The red-legged grasshopper can be identified by its red/brown back, green/yellow belly, and red hind tibia.
18. Showy Grasshopper
The showy grasshopper (Hesperotettix speciosus) is a bright green grasshopper with spotted white eyes and a mottle of white on the body. There is usually a pink/purple line down the back and on the legs.
They are common in old fields, roadsides, and field margins where they feed on sunflowers and other flowers.
19. Snakeweed Grasshopper
Snakeweed grasshoppers (Hesperotettix viridis) are colorful green grasshoppers with black, white, or cream markings with orange stripes. These medium-sized grasshoppers grow to 33mm in females and 22mm in males. They have narrow wings, reaching the tip of the abdomen.
20. Brown Winter Grasshopper
Brown winter grasshoppers (Amblytropidia mysteca) have slender bodies and long legs. They have elongated heads, sometimes in a cone shape with a slanted face. They can range from green to brown with short wings, which help them increase their jumping distance, though they cannot fly.
The male brown winter grasshopper can grow to 24mm, while females grow to around 30mm. They are yellow/brown in color with a golden stripe that runs along the top of their backs. They have large eyes and short antennae.
This grasshopper can be found throughout the year in grasses in pine woodlands.
21. Plains Yellow-winged Grasshopper
The plains yellow winged grasshopper (Arphia simplex) can grow to 55mm with females being larger than the male. They are the largest species of Arphia. They have yellow to orange colored hind wings and blue hind tibia.
They make a ticking to snapping sound when they fly, though females are known to fly without making a noise. These grasshoppers are most common in grasslands.
22. Montezuma’s Grasshopper
A female Montezuma’s grasshopper (Syrbula montezuma) can grow to 46mm with males growing to around 32mm. They have a striking pattern of brown and green, sometimes black. They also have black wings.
These grasshoppers are common in grasslands and anywhere where there is tall grass. They are mostly encountered from July to October as they feed on grasses.
23. Horse Lubber Grasshopper
The horse lubber grasshopper (Taeniopoda eques) is a huge grasshopper that has beautiful pink wings. They are larger than other grasshoppers and are not the usual brown color. They are a satin black with yellow banding and markings on their body.
They have bright pink wings, which warn off predatory birds. They use a foul odor and frothy substance from their thorax if they are threatened, deterring predators. The grasshopper will hiss if disturbed or snap their fore wings.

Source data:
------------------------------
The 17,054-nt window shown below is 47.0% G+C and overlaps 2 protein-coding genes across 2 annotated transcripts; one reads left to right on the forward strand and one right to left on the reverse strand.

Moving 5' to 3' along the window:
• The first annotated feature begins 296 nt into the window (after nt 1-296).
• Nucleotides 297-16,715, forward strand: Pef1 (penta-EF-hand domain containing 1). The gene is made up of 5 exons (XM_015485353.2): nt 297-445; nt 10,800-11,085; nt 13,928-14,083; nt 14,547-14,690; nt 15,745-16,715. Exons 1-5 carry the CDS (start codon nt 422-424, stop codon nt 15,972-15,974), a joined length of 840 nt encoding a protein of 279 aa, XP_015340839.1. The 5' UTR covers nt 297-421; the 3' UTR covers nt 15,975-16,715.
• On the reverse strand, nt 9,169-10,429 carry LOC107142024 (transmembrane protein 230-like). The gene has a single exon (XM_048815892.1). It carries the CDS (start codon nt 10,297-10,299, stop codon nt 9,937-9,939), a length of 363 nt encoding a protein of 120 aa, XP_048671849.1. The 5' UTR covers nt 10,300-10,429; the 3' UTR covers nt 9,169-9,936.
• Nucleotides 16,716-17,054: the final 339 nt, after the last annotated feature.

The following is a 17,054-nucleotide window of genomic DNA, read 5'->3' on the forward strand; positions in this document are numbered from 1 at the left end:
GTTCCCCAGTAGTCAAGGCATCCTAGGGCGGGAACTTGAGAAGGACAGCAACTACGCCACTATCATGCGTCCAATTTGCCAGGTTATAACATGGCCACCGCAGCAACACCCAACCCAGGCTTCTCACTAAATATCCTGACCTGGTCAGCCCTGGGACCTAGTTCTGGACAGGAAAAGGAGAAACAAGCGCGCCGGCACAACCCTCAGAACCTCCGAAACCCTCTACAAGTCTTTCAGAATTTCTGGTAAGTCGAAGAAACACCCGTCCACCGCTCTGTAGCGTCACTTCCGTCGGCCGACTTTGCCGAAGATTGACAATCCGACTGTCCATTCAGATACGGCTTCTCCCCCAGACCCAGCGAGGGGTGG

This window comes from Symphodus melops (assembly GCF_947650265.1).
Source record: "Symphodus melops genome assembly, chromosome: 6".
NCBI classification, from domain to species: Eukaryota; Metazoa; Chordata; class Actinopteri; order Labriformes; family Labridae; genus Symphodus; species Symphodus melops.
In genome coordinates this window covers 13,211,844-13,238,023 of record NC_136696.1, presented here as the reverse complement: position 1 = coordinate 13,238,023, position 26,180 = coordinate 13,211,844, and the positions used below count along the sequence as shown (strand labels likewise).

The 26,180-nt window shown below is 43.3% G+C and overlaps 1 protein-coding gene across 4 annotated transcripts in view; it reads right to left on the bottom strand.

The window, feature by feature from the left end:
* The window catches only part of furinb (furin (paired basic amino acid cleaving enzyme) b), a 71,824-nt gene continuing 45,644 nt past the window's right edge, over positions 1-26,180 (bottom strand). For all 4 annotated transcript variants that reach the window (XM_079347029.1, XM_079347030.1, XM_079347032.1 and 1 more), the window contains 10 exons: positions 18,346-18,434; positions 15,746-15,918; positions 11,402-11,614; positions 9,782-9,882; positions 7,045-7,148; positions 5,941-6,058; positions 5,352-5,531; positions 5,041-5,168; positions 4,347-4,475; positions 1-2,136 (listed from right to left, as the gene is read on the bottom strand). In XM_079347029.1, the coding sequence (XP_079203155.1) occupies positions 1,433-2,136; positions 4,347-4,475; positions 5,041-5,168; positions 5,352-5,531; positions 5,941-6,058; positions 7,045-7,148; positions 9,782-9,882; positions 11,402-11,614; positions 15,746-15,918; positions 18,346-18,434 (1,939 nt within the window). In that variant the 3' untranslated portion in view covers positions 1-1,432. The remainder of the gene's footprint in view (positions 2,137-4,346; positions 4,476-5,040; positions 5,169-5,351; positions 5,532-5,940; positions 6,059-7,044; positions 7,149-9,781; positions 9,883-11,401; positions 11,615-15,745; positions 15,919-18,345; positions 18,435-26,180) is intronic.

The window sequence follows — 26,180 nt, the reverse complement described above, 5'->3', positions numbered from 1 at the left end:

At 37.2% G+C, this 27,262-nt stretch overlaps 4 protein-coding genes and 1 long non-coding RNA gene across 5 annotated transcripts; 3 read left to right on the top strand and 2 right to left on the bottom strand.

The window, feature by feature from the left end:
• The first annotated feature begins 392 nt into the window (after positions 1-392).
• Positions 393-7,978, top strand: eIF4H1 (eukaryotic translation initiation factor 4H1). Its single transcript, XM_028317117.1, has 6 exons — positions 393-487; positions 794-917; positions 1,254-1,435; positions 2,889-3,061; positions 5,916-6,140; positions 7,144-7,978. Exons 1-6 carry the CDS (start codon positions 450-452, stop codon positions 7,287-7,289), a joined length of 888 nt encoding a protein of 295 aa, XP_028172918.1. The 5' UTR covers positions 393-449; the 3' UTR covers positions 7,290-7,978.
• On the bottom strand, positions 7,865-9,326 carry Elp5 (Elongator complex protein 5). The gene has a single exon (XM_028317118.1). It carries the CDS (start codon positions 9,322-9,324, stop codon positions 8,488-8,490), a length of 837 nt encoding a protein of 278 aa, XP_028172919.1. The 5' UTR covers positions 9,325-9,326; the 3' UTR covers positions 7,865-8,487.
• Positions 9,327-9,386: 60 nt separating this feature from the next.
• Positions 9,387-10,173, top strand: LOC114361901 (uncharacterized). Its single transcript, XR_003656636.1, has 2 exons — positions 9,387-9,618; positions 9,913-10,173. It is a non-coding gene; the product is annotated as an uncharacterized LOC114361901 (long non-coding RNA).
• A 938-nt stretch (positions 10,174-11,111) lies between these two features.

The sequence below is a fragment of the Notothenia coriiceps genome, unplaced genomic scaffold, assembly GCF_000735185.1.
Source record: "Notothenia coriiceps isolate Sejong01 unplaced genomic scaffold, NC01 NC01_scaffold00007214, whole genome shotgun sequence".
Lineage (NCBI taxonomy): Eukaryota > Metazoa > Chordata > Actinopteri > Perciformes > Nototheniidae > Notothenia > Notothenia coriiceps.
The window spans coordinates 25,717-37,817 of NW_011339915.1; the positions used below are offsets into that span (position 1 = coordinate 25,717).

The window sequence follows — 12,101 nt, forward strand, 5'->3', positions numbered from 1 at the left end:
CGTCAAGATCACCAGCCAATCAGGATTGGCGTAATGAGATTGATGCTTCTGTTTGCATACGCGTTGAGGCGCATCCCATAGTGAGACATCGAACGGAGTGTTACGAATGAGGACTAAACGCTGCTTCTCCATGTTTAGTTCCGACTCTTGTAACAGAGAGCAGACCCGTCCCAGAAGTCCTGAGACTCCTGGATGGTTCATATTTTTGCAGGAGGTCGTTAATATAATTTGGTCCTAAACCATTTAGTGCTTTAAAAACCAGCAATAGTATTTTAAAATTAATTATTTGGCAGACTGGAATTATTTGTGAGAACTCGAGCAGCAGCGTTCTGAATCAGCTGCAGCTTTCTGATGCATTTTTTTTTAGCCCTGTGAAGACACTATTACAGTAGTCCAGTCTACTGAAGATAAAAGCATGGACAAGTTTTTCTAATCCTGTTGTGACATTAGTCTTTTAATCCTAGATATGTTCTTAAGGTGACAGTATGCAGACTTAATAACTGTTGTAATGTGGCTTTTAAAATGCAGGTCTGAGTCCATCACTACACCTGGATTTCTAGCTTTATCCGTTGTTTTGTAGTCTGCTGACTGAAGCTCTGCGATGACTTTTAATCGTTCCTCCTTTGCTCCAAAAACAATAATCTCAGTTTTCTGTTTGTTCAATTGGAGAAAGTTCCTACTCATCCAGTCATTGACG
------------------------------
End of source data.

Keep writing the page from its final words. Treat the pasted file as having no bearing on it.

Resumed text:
They are common in parks and fields, often seen in open developed areas.
24. Mexican Pygmy Grasshopper
The Mexican pygmy grasshopper (Paratettix mexicanus) is a very small and inconspicuous grasshopper found throughout Texas. These tiny grasshoppers only grow to 12.4mm and vary in coloration.
You may encounter these grasshoppers throughout the year in Texas.
25. Southern Green-striped Grasshopper
Southern green striped grasshoppers (Chortophaga australior) are often encountered in moist areas with short grass, such as hay meadows and roadsides. They grow to 30mm for males and 38mm for females.
26. Cattail Toothpick Grasshopper
The cattail toothpick grasshopper (Leptysma marginicollis) has a pointed head and sword-shaped antennae. They tend to be brown with a yellow, brown, or white stripe that runs from the eye to the base of the forelegs. They can range from red to pink on the top of their bodies.
These grasshoppers are common from April, where they are found in vegetations such as sedges and cattails. Males grow to 31mm and females to 38mm. These grasshoppers inhabit wet areas, with adults being more common in early spring.
27. Pine-tree Spur-throat Grasshopper
Pine tree spur-throated grasshoppers (Melanoplus punctulatus) can grow to 45mm in females and 31mm in males. They have a camouflage pattern with gray banding and bright red on their legs.
These grasshoppers prefer oak savannahs and forests. They are seen on the trunk of trees where they camouflage into their surroundings. They are often seen from July to November.
28. Mischievous Bird Grasshopper
One of the smallest of its family, the Mischievous bird grasshopper (Schistocerca damnifica) is still bigger than most of the other grasshoppers. They are mostly brown, though some have orange and red to their coloration.
Their wings grow with each molt and can fly. They are known as pests to crops and ornamental plants. Females can grow to 47mm and males to 35mm. They have a thick antenna.
They are common throughout the year in old fields and open woodlands.
29. Spotted-winged Grasshopper